It's big, it's relatively fast, it's green and it's finally got a launch date! It's the newest light rail line in the metro and it's coming to our neighborhood. The folks in the CEZ have been working on ideas for the launch party to greet visitors with events and visuals that give a sense of our current character and future potential. If you're interested in getting in on that conversation, contact Amy Sparks, just click on the D12 heading.

For all the updates on D12 news visit their website, it's really chock-full of interesting items.


SAP Elementary

Wolfridge Calendars
It is not too late to add a beautiful calendar to your collection. The kids are selling them as a fundraiser for their environmental program up on the North Shore. Pick one up, the photos are incredible.

Car break-in
A parent reported a break-in to his car as he picked up his child after school. It was around 5pm so daylight, there were other parents around and whoever it was broke a window to get it and steal a briefcase. It doesn't seem possible, especially since the parent was only gone for a few minutes, but there you have it. Don't leave valuables in your car, even if it seems safe. 

Murray Middle

Class of 63 Wants to Give
I met with members of Murray's class of 63 who wanted to find out more about needs Murray might have that they could contribute money towards. They want to organize the rest of their classmates to make a difference for a school they loved. For those of you who don't remember, Murray was a high school up until the 70's and they have some very loyal and generous alums. The class of 65 has been soliciting their classmates for several years to come up with a nice sum to that will be matched by the Foundation to celebrate their 50th Class Reunion next year, and several alums have been instrumental in the ongoing support of the Wolfridge Environmental class. Very exciting.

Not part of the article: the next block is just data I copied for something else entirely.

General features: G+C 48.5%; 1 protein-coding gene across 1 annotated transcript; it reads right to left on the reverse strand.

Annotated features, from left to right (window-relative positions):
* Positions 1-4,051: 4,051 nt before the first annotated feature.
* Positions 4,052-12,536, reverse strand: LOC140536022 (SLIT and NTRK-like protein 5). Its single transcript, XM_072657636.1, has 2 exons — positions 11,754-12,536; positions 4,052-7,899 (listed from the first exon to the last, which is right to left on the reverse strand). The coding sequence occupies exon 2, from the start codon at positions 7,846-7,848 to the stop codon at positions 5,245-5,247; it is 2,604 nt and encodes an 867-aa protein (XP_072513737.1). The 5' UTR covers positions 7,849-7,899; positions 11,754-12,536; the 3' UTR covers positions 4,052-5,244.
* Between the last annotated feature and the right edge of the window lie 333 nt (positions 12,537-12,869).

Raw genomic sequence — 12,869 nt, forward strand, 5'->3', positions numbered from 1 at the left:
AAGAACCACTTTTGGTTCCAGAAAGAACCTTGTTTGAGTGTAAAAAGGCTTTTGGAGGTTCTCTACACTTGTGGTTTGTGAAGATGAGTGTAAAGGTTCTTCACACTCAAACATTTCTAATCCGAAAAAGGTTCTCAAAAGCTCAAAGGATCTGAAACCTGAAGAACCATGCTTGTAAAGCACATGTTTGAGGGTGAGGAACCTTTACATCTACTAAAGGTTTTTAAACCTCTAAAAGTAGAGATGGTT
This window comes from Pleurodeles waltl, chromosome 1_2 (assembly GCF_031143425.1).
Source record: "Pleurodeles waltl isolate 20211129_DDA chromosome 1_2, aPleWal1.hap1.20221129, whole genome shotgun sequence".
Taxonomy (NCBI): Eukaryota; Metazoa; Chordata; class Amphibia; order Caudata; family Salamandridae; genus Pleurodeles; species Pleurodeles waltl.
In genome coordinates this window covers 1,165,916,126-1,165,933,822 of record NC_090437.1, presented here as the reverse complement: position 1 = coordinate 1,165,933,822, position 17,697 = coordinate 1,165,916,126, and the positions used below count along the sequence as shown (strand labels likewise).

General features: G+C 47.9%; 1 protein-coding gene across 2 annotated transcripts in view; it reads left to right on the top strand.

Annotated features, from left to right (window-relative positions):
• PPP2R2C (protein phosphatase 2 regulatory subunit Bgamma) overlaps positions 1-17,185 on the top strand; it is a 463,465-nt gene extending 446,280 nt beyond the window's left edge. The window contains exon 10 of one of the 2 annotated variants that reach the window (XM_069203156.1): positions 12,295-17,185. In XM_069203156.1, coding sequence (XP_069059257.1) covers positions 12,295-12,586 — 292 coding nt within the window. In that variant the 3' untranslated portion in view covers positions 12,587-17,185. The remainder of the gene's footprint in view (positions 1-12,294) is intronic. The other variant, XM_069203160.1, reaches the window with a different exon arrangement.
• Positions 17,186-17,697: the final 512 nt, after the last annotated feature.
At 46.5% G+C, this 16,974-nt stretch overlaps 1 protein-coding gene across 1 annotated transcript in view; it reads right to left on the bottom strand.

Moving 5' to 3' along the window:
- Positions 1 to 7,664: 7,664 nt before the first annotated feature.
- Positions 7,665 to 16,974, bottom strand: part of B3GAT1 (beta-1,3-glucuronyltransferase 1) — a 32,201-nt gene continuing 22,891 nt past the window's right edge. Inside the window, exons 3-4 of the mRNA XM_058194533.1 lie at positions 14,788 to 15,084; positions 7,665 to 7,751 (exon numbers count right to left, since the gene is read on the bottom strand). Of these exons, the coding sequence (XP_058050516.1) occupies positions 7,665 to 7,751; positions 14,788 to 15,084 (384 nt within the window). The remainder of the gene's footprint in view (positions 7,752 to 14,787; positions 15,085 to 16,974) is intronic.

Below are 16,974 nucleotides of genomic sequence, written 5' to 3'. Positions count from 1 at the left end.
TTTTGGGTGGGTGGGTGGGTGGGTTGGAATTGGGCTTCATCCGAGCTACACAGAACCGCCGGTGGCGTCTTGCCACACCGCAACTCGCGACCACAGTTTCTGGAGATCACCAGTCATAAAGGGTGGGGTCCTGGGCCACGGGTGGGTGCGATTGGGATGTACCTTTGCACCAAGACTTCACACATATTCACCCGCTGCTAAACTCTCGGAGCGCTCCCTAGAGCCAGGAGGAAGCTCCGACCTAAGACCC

Como High

Open House Showcase
Como is having their annual Open House Showcase for prospective students and parents this Thursday from 6:30-8:30pm.

UMC Nursery School Open House
Another Open House, this one this Saturday, Jan. 25 from 10-12pm at the school which is housed in the Methodist Church lower level, entrance on Knapp Place. Contact Molly Breen for more info. Great program and great staff.


Snowplowing: the Good, the Bad and the Trying Harder
Neighbors weighed in on the city's snowplowing prowess after the recent snowfalls. Some felt there were important streets not getting plowed, others felt that the plow operators were driving a little fast and out of control in their hurry to clear the streets. Some notified the city of their concerns and got an apology and vow to do better. I noticed a few more plows and thought they were driving at safe speeds. To be fair, there are many cars out during the snow emergencies, making plowing difficult. I didn't see any of those cars ticketed or towed, so maybe they are trying to present a "kinder and gentler" profile.

Peapods Winter Fun Ideas
Dan Marshall and Millie Adelsheim of Peapods Natural Toys & Baby Care have some great ideas for not only surviving winter but having fun. Check them out here. Bubbles that shatter in the freezing cold instead of popping, magnetic fish and fishing poles and puppets are but a few of their neat suggestions.


Pets & People Art Exhibit at Driftwood
Two of my favorite groups together in an art show by Sam Robertson - how can you miss? Opens this Saturday, Jan. 25 and closes on Feb. 1. I don't have the hours but you can check it out here at the Driftwood Community Arts website.

Alec Soth in the New Yorker
CEZ and nationally known photographer, Alec Soth, has posted a bevy of images on the New Yorker's Instagram site. Interesting, funny, weird...that's Mr. Soth. Read about it on the Line

March 1 Progressive Dinner
Don't miss it, 'nuff said.

That's all for now. Take care of yourself and be a good neighbor.